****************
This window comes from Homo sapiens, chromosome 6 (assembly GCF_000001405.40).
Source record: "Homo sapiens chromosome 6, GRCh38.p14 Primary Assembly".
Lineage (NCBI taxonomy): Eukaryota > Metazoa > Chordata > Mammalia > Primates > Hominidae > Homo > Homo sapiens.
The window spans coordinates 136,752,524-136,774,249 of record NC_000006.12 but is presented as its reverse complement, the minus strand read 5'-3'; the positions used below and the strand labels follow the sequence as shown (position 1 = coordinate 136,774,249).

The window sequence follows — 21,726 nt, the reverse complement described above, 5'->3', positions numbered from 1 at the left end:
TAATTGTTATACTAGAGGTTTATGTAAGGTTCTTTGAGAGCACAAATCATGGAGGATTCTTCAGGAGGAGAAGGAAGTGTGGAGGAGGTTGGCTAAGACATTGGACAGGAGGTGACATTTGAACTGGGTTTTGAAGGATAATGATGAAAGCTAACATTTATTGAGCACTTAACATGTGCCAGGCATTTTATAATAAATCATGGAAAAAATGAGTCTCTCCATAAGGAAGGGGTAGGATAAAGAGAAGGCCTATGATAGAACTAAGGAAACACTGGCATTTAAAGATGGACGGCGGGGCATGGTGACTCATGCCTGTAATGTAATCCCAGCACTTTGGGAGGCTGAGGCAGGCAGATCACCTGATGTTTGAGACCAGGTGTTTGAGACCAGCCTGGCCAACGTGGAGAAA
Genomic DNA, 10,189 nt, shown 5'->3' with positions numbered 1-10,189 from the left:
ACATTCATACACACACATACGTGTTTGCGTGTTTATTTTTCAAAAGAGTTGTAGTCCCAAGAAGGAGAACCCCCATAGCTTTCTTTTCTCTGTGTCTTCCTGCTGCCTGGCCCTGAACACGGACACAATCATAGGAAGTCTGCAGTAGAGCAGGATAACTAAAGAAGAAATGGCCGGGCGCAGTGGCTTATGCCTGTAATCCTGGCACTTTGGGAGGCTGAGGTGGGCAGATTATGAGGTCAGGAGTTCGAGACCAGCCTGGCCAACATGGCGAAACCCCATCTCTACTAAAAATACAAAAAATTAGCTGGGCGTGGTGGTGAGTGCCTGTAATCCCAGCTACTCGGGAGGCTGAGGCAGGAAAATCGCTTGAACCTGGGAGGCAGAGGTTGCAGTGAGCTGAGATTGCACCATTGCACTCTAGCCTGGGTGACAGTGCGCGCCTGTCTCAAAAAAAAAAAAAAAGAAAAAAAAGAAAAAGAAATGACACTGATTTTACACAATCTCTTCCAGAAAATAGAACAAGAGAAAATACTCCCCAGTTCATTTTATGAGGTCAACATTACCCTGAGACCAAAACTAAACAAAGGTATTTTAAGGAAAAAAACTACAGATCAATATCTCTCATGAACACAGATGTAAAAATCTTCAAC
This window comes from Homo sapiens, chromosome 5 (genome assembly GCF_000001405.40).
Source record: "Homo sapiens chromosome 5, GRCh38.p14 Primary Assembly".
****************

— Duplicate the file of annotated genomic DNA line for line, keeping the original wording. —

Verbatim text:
This window comes from Homo sapiens, chromosome 6 (assembly GCF_000001405.40).
Source record: "Homo sapiens chromosome 6, GRCh38.p14 Primary Assembly".
Lineage (NCBI taxonomy): Eukaryota > Metazoa > Chordata > Mammalia > Primates > Hominidae > Homo > Homo sapiens.
The window spans coordinates 136,752,524-136,774,249 of record NC_000006.12 but is presented as its reverse complement, the minus strand read 5'-3'; the positions used below and the strand labels follow the sequence as shown (position 1 = coordinate 136,774,249).

The window sequence follows — 21,726 nt, the reverse complement described above, 5'->3', positions numbered from 1 at the left end:
TAATTGTTATACTAGAGGTTTATGTAAGGTTCTTTGAGAGCACAAATCATGGAGGATTCTTCAGGAGGAGAAGGAAGTGTGGAGGAGGTTGGCTAAGACATTGGACAGGAGGTGACATTTGAACTGGGTTTTGAAGGATAATGATGAAAGCTAACATTTATTGAGCACTTAACATGTGCCAGGCATTTTATAATAAATCATGGAAAAAATGAGTCTCTCCATAAGGAAGGGGTAGGATAAAGAGAAGGCCTATGATAGAACTAAGGAAACACTGGCATTTAAAGATGGACGGCGGGGCATGGTGACTCATGCCTGTAATGTAATCCCAGCACTTTGGGAGGCTGAGGCAGGCAGATCACCTGATGTTTGAGACCAGGTGTTTGAGACCAGCCTGGCCAACGTGGAGAAA
Genomic DNA, 10,189 nt, shown 5'->3' with positions numbered 1-10,189 from the left:
ACATTCATACACACACATACGTGTTTGCGTGTTTATTTTTCAAAAGAGTTGTAGTCCCAAGAAGGAGAACCCCCATAGCTTTCTTTTCTCTGTGTCTTCCTGCTGCCTGGCCCTGAACACGGACACAATCATAGGAAGTCTGCAGTAGAGCAGGATAACTAAAGAAGAAATGGCCGGGCGCAGTGGCTTATGCCTGTAATCCTGGCACTTTGGGAGGCTGAGGTGGGCAGATTATGAGGTCAGGAGTTCGAGACCAGCCTGGCCAACATGGCGAAACCCCATCTCTACTAAAAATACAAAAAATTAGCTGGGCGTGGTGGTGAGTGCCTGTAATCCCAGCTACTCGGGAGGCTGAGGCAGGAAAATCGCTTGAACCTGGGAGGCAGAGGTTGCAGTGAGCTGAGATTGCACCATTGCACTCTAGCCTGGGTGACAGTGCGCGCCTGTCTCAAAAAAAAAAAAAAAGAAAAAAAAGAAAAAGAAATGACACTGATTTTACACAATCTCTTCCAGAAAATAGAACAAGAGAAAATACTCCCCAGTTCATTTTATGAGGTCAACATTACCCTGAGACCAAAACTAAACAAAGGTATTTTAAGGAAAAAAACTACAGATCAATATCTCTCATGAACACAGATGTAAAAATCTTCAAC
This window comes from Homo sapiens, chromosome 5 (genome assembly GCF_000001405.40).
Source record: "Homo sapiens chromosome 5, GRCh38.p14 Primary Assembly".